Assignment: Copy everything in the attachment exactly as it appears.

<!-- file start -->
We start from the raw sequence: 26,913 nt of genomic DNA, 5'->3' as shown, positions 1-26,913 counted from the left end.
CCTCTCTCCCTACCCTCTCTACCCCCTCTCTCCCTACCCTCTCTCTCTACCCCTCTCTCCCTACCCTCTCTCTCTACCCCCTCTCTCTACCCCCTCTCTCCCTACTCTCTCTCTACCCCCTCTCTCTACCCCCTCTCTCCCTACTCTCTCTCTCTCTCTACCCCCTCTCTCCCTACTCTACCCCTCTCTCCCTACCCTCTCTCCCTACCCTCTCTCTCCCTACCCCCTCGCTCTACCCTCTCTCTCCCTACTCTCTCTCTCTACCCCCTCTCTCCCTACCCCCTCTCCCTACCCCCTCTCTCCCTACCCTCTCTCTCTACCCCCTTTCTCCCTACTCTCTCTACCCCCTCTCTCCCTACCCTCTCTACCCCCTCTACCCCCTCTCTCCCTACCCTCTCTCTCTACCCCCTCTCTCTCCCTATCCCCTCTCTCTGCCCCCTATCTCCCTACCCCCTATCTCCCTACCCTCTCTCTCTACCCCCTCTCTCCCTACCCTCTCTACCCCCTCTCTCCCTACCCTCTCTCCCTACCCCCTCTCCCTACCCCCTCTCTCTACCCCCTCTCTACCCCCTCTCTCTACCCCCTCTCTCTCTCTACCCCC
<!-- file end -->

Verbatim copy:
We start from the raw sequence: 26,913 nt of genomic DNA, 5'->3' as shown, positions 1-26,913 counted from the left end.
CCTCTCTCCCTACCCTCTCTACCCCCTCTCTCCCTACCCTCTCTCTCTACCCCTCTCTCCCTACCCTCTCTCTCTACCCCCTCTCTCTACCCCCTCTCTCCCTACTCTCTCTCTACCCCCTCTCTCTACCCCCTCTCTCCCTACTCTCTCTCTCTCTCTACCCCCTCTCTCCCTACTCTACCCCTCTCTCCCTACCCTCTCTCCCTACCCTCTCTCTCCCTACCCCCTCGCTCTACCCTCTCTCTCCCTACTCTCTCTCTCTACCCCCTCTCTCCCTACCCCCTCTCCCTACCCCCTCTCTCCCTACCCTCTCTCTCTACCCCCTTTCTCCCTACTCTCTCTACCCCCTCTCTCCCTACCCTCTCTACCCCCTCTACCCCCTCTCTCCCTACCCTCTCTCTCTACCCCCTCTCTCTCCCTATCCCCTCTCTCTGCCCCCTATCTCCCTACCCCCTATCTCCCTACCCTCTCTCTCTACCCCCTCTCTCCCTACCCTCTCTACCCCCTCTCTCCCTACCCTCTCTCCCTACCCCCTCTCCCTACCCCCTCTCTCTACCCCCTCTCTACCCCCTCTCTCTACCCCCTCTCTCTCTCTACCCCC